Why this hotelier booked with Airbnb
28 OCTOBER 2015 6:50 AM
I’ve booked with hotels all my life. During a recent trip to Germany, however, my wife and I booked with Airbnb. I wasn’t disappointed.
While planning a vacation with my wife to a small town in Germany (near Karlsruhe) to visit our niece who is living there for a few months playing professional softball, I found myself searching online for a place to stay just as any other guest might. With my career as a hotel trainer providing so many connections, and with my wife being a 25-year employee of a major hotel brand, we usually stay at a hotel either where we know someone or at least where she can get an employee rate. So for me this was a rare firsthand experience of what it is like for most consumers randomly searching for accommodations.
In the end, we chose Airbnb. I have to say it was a most interesting opportunity to gain insight into its popularity and explosive growth.
As part of the sharing economy, Airbnb is often called a disrupter of the traditional room accommodations model. Based on my experience, perhaps the hotel industry could benefit from this disruption by improving its own service experiences.
First, I visited the websites of a few of the hotels I had found by doing a search on an online travel agency website. I then clicked over to TripAdvisor to check out some reviews. Not being satisfied with what I was finding, I decided to visit Airbnb. Right away I began to realize why this channel has become so popular.
Why I booked with Airbnb
First, it was much more informative than most hotel websites. I found a terrific mapping feature, easy access to verifiable guest reviews and, best of all, most of the properties had lots of real-world pictures—not just stylized professional shots.
Because we planned to stay for a week and also wanted to have our niece over to visit, I was especially particular about my selection of lodging for this trip. I decided to email some questions to a few of the hoteliers and also to the owner/host of the Airbnb unit. This was when I first began to notice what I liked most about the experience: the authentic, genuine hospitality delivered personally by the Airbnb host.
I sent all of my emails at the same time. There were four messages to traditional hoteliers and one to my Airbnb host, explaining our plans to visit for the local team’s softball playoffs. I also included a few questions about transportation, shopping and dining. Out of the four hotelier inquiries:
- One never responded to my questions;
- another simply quoted the rates and completely ignored my other questions;
- the third replied with brief, one-line answers; and
- the fourth replied with pleasantries and more detailed answers—but it took four days.
Meantime, my Airbnb inquiry was answered within hours by host Nicole. Thanks to the platform’s easy-to-use app, I received the response there as well as via text. Nicole introduced herself and expressed enthusiasm in hosting what she noted was to be our first vacation to Germany. She provided thorough details about the transportation options to and from our niece’s apartment and the softball fields and also several recommendations for nearby shopping, bank and dining. She volunteered additional details about how the accommodation would be perfect for us as there was a small yard in the front of the home where we could enjoy what was likely to be nice, early fall weather.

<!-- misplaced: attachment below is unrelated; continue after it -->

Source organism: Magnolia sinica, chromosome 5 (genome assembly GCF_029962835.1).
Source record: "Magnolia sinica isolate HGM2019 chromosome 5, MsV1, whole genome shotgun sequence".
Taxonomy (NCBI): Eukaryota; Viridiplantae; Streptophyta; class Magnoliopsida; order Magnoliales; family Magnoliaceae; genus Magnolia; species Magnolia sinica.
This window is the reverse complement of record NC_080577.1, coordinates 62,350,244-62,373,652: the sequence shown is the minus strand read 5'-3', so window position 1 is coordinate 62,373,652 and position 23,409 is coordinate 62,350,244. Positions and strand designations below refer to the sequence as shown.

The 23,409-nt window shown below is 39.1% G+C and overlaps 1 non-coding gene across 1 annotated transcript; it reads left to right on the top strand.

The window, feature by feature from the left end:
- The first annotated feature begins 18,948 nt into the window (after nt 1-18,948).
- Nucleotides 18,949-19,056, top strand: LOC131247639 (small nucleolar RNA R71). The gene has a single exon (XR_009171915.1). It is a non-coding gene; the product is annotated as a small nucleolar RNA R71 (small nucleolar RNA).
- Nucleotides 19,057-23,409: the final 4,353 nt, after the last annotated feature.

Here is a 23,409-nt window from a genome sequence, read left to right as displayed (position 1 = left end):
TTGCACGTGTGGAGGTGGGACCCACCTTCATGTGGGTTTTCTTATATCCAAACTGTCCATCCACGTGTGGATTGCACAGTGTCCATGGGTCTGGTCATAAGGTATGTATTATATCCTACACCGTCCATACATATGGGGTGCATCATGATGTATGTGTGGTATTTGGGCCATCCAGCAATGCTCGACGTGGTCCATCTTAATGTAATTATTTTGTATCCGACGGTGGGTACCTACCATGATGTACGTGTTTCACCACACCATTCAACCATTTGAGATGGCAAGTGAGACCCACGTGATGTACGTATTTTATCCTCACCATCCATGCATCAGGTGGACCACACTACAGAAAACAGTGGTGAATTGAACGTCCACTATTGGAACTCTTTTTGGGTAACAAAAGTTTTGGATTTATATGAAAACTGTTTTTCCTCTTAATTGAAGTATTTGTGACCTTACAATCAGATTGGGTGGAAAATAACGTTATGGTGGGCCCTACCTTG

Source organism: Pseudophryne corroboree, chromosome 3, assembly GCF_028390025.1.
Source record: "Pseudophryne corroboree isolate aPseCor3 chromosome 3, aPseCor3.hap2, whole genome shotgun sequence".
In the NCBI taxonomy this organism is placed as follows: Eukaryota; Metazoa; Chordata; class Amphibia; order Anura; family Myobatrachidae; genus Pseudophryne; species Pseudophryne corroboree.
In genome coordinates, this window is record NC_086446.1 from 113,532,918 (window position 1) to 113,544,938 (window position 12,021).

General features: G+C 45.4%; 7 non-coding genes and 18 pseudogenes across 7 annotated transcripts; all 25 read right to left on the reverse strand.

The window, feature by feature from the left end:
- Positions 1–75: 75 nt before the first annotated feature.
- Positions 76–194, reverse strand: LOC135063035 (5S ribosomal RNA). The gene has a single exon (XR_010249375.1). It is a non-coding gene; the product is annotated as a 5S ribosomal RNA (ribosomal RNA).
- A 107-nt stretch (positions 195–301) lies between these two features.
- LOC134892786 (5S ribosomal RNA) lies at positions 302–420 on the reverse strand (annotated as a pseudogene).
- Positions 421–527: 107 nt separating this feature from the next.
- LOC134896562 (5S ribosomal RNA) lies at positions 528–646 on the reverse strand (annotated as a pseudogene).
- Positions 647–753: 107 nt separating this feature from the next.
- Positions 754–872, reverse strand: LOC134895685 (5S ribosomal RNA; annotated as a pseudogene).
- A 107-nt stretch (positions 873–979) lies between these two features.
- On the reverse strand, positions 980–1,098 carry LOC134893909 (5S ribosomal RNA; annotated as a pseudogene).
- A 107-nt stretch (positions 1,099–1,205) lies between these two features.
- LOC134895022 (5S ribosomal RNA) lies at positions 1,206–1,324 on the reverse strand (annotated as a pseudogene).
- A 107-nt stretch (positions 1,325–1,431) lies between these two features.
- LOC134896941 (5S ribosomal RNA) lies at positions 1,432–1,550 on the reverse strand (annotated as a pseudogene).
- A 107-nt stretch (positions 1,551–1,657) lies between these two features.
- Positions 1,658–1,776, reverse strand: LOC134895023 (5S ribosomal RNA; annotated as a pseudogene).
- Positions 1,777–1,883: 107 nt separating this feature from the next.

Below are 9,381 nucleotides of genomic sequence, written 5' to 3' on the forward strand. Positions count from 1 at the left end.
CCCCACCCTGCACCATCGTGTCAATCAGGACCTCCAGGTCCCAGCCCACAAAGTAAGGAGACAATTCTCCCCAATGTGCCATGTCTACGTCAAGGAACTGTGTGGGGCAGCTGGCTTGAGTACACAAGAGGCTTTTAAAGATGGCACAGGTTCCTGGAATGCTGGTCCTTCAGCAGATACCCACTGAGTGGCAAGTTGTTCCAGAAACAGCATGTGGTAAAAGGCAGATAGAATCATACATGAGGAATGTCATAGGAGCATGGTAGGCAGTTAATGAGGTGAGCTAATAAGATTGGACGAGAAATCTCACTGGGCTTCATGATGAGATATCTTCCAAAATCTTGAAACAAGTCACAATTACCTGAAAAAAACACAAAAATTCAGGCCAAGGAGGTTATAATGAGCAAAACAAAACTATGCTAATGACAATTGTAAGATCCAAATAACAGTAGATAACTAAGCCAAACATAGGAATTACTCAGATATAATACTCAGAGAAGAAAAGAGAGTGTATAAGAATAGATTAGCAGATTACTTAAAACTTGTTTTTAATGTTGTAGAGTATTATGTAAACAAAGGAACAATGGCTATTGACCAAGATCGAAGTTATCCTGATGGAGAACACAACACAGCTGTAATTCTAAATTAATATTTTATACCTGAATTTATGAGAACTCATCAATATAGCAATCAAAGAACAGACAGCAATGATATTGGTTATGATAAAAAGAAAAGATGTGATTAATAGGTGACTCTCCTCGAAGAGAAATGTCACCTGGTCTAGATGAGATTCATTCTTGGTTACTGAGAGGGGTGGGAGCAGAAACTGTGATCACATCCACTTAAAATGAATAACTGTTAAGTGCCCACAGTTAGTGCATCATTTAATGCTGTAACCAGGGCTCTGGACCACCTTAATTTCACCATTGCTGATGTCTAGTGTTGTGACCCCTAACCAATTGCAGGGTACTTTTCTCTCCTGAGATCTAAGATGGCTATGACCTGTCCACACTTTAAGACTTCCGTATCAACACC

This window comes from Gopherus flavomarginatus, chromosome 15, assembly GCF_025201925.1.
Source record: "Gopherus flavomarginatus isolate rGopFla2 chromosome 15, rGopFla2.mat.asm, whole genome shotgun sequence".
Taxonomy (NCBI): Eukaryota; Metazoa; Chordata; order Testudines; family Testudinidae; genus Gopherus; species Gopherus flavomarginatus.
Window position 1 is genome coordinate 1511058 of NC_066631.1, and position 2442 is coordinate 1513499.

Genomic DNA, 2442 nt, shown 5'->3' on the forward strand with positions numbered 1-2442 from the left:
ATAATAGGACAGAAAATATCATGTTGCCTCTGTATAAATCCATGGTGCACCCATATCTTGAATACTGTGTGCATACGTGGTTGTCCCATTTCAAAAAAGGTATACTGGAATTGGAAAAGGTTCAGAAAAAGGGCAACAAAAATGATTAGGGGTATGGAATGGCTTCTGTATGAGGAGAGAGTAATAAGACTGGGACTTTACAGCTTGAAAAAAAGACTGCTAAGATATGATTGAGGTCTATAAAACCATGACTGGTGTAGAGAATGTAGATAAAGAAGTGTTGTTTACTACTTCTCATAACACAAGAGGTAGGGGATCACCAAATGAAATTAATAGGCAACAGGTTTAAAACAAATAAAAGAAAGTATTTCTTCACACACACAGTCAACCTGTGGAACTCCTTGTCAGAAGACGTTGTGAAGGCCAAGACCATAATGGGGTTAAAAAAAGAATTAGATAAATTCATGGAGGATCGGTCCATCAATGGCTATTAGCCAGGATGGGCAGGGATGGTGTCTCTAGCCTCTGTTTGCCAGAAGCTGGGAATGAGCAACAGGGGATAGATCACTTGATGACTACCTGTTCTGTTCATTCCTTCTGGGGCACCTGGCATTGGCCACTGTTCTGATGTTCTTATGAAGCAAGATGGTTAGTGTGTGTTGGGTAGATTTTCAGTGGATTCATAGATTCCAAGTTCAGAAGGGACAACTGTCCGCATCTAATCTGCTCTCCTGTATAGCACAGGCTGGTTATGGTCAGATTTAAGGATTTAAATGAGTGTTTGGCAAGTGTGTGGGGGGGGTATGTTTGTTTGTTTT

In the ensuing weeks before our arrival, we exchanged a few more messages. Nicole continued to extend personalized hospitality to us, always responding promptly.
That first impression of the Airbnb experience and Nicole was good, but it was the arrival experience that left the biggest impression.
On the morning of our arrival, I received a text from Nicole asking how our flight had been and reconfirming our arrival time. When we got to the apartment, she was there to greet us personally, taking time to walk us through the accommodation and to answer questions we had about the local area. She messaged us during the stay to make sure everything was going well.
We had to depart in the early morning at the end of our stay, so Nicole sent her regrets at not being able to say goodbye in person and wished us a fond farewell.
When I first started working as a bellman in this industry, one of my first mentors told me that the key to being successful in the hospitality industry was welcoming guests to the hotel in the same way as you would welcome them into your own home.
Our industry has grown and expanded over the years. More hotels are owned by investment funds and not people, and more hotels are managed by companies that answer first to Wall Street before guests. Along the way, that important message of welcome that I learned years ago often gets lost.
As an Airbnb guest, I was treated like a guest in someone’s home because I was a guest in Nicole’s home. Even though we were renting the apartment that was attached with a separate entrance, at every step of the service cycle we were treated with warmth and generosity that is too often lacking in today’s corporate hotel environment. Yes, Airbnb lived up to its Silicon Valley origins with a high-tech booking process, but the platform offered a very high-touch guest experience as well.
Doug Kennedy is President of the Kennedy Training Network, Inc. a leading provider of customized training programs and telephone mystery shopping services for the lodging and hospitality industry. Doug continues to be a fixture on the industry’s conference circuit for hotel companies, brands and associations, as he been for over two decades. Since 1996, Doug’s monthly hotel industry training articles have been published worldwide, making him one of the most widely read hotel industry training writers. Visit KTN at www.kennedytrainingnetwork.com or email him directly.
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